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Olympia Part One: Festival of the Nations (1938)

Olympia 1. Teil - Fest der Völker (original title)
Not Rated | | Documentary, Sport | 8 March 1940 (USA)
The document of the 1936 Olympics at Berlin.


Leni Riefenstahl
2 wins. See more awards »




Uncredited cast:
David Albritton ... Self - High Jump, USA (uncredited)
Arvo Askola ... Self - 10000 Metres, FIN (uncredited)
Jack Beresford ... Self - Carries British Flag (uncredited)
Erwin Blask Erwin Blask ... Self - Hammer Throw, German (uncredited)
Sulo Bärlund Sulo Bärlund ... Self - Shot Put, Finland (uncredited)
Ibolya Csák ... Self - High Jump, Hungary (uncredited)
Glenn Cunningham ... Self (uncredited)
Henri de Baillet-Latour ... Self - IOC, Stands with Hitler, with Hurdlers (uncredited)
Philip Edwards Philip Edwards ... Self - 800 Metres, Canada (uncredited)
Donald Finlay Donald Finlay ... Self - 110m Hurdles, GB (uncredited)
Tilly Fleischer ... Self - Javelin Throw, Germany (uncredited)
Wilhelm Frick Wilhelm Frick ... Self - Spectator (uncredited)
Joseph Goebbels ... Self - Spectator (uncredited)
Hermann Göring ... Self - Spectator (uncredited)
Ernest Harper ... Self - Marathon, GB (uncredited)


After being commissioned by the 1936 Olympic Committee to create a feature film of the Berlin Olympics, Riefenstahl shot a documentary that celebrates the human body by combining the poetry of bodies in motion with close-ups of athletes in the heat of competition. Includes the marathon, men's diving, and American track star Jesse Owen's sprint races at the 1936 Olympic games. The production tends to glorify the young male body and, some say, expresses the Nazi attitude toward athletic prowess. Includes the lighting of the torch at the stadium and Adolf Hitler looking on in amazement as Jesse Owens wins an unprecedented four Gold Medals. Written by Fiona Kelleghan <fkelleghan@aol.com>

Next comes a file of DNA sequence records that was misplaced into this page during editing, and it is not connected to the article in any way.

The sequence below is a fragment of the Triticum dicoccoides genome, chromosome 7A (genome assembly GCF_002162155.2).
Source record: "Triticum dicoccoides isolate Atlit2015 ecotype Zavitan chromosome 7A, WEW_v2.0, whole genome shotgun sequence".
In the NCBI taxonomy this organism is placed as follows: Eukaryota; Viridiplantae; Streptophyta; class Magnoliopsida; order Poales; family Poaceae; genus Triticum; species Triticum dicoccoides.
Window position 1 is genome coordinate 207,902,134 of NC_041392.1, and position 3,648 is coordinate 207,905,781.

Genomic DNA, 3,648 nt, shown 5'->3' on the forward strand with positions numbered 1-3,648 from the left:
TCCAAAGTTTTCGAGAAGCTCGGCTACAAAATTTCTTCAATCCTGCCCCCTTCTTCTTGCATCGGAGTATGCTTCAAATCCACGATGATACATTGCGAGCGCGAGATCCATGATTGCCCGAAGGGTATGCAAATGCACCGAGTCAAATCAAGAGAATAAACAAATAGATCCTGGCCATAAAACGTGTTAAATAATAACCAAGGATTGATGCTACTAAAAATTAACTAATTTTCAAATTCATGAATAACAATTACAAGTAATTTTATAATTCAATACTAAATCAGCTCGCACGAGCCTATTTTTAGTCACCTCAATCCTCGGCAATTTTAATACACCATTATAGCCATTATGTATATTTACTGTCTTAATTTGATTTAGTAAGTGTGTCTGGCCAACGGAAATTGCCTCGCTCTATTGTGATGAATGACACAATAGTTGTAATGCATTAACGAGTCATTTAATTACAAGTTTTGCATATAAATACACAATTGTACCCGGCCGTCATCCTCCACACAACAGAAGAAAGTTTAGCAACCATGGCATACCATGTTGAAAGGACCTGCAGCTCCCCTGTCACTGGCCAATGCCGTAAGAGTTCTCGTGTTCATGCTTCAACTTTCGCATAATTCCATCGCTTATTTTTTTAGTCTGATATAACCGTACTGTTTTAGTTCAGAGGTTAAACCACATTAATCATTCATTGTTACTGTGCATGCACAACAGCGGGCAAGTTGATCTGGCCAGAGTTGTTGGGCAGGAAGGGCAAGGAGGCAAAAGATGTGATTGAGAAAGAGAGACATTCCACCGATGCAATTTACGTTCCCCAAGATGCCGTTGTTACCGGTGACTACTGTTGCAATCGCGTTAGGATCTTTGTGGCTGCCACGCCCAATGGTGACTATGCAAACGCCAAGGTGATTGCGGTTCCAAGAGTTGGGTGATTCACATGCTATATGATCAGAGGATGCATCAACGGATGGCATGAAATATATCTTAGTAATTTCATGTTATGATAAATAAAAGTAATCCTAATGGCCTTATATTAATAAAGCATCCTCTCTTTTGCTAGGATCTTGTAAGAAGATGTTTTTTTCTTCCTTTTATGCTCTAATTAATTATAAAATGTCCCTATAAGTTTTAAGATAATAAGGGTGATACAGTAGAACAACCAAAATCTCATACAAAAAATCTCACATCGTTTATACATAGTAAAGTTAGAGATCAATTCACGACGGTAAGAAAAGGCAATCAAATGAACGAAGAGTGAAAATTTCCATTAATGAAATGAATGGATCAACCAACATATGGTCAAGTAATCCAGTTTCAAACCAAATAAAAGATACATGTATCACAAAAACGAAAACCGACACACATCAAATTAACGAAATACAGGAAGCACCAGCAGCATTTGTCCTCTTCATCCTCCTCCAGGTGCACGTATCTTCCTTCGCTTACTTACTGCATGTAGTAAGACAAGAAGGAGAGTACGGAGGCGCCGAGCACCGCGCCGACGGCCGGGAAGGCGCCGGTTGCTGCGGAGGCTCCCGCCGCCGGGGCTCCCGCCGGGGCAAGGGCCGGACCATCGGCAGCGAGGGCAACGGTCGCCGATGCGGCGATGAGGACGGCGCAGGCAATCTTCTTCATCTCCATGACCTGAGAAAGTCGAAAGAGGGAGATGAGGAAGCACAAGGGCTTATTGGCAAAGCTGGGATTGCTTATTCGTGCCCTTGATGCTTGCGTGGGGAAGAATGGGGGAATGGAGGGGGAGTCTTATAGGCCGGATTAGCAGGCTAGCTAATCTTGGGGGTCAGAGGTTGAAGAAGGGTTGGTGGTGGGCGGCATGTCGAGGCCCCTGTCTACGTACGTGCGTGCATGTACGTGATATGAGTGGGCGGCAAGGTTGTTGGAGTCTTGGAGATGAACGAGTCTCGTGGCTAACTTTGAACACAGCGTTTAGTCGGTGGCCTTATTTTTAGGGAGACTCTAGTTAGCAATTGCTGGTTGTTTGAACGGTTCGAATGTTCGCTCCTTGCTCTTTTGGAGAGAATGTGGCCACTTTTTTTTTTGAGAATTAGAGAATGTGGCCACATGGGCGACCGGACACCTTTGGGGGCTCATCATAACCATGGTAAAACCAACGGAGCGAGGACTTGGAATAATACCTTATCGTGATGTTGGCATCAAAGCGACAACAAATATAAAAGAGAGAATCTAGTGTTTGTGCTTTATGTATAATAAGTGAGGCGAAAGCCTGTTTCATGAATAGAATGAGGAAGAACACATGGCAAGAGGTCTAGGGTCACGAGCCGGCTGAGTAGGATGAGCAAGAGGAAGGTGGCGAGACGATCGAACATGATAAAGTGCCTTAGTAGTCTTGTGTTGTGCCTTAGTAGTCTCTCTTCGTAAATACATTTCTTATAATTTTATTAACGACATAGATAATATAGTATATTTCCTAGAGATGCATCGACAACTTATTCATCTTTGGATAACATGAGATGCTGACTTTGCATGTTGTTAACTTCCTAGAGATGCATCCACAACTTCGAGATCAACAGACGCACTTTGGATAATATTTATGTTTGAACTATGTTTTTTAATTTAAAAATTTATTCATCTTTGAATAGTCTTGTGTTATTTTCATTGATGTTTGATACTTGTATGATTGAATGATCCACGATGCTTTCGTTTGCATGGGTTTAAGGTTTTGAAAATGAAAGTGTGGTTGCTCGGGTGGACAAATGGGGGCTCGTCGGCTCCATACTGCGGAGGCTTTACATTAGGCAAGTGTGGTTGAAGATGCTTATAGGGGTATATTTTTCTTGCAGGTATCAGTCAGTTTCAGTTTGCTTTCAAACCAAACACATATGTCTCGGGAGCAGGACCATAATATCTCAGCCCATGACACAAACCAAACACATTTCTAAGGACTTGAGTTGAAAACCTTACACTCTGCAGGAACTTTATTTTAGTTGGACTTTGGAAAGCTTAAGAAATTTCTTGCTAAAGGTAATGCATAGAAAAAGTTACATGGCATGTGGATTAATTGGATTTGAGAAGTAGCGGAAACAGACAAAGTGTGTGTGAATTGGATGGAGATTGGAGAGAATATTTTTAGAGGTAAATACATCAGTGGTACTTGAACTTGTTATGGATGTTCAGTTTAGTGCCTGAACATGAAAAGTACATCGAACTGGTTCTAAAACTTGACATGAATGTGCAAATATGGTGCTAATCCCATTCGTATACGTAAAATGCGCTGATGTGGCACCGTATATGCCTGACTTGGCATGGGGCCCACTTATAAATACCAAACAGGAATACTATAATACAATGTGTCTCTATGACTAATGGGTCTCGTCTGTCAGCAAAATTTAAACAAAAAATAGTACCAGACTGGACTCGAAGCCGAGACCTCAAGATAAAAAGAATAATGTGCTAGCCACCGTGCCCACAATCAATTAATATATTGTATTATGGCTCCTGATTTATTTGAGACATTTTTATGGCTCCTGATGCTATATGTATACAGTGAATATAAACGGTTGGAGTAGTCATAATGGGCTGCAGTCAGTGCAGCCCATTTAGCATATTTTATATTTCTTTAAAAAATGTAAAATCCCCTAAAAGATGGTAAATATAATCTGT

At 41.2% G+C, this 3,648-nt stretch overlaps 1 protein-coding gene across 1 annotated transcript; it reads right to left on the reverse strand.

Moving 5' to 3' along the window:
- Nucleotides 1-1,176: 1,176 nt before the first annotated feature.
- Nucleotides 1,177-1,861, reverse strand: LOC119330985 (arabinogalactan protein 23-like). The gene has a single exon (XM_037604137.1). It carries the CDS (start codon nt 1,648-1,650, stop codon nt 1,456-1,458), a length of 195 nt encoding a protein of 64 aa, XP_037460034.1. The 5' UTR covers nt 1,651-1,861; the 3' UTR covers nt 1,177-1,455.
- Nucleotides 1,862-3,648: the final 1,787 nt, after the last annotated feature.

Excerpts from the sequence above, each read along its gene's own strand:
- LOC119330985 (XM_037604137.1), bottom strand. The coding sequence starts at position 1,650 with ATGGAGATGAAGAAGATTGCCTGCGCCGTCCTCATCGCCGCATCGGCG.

Plot Summary | Add Synopsis


Documentary | Sport


Not Rated | See all certifications »

Parents Guide:

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Did You Know?


[Taken from the German Arthaus DVD commentary] The production of the movie led to a number of inventions. Soundproof camera casings ('blimps') were constructed so as not to disturb the athletes. To follow the divers underwater, Hans Ertl built a waterproof camera housing and a small elevator at the side of the pool, and had to learn how to immediately adjust the focus and aperture when they broke the surface. Small cameras were strapped to the saddles of cross-country riders and the bodies of marathon runners. Obviously, most of the footage was too shaky to be used, but the few feet that were included created a whole new perspective. See more »


Olympische Hymnne
Richard Strauss
See more »

User Reviews

A master of film and 60 years later still a masterpiece
8 June 1999 | by bigboy-8See all my reviews

I first viewed this film at the Museum of Modern Art 35 years ago;I now own it and the years have only added to my astonishment of what a genius Leni is. She took film to a new and higher art form. The Nazi noise does get in the way, but the epic scope and feel of the finished product make it worth viewing. And yes, part one is far superior, but part two is certainly a work of art also. It is a masterpiece. Would that she had done more. She is a most fascinating artist.

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Release Date:

8 March 1940 (USA) See more »

Also Known As:

The Olympiad See more »

Filming Locations:

Acropolis, Athens, Greece See more »

Company Credits

Show more on IMDbPro »

Technical Specs

Sound Mix:

Mono (Tobis-Klangfilm)

Aspect Ratio:

1.37 : 1
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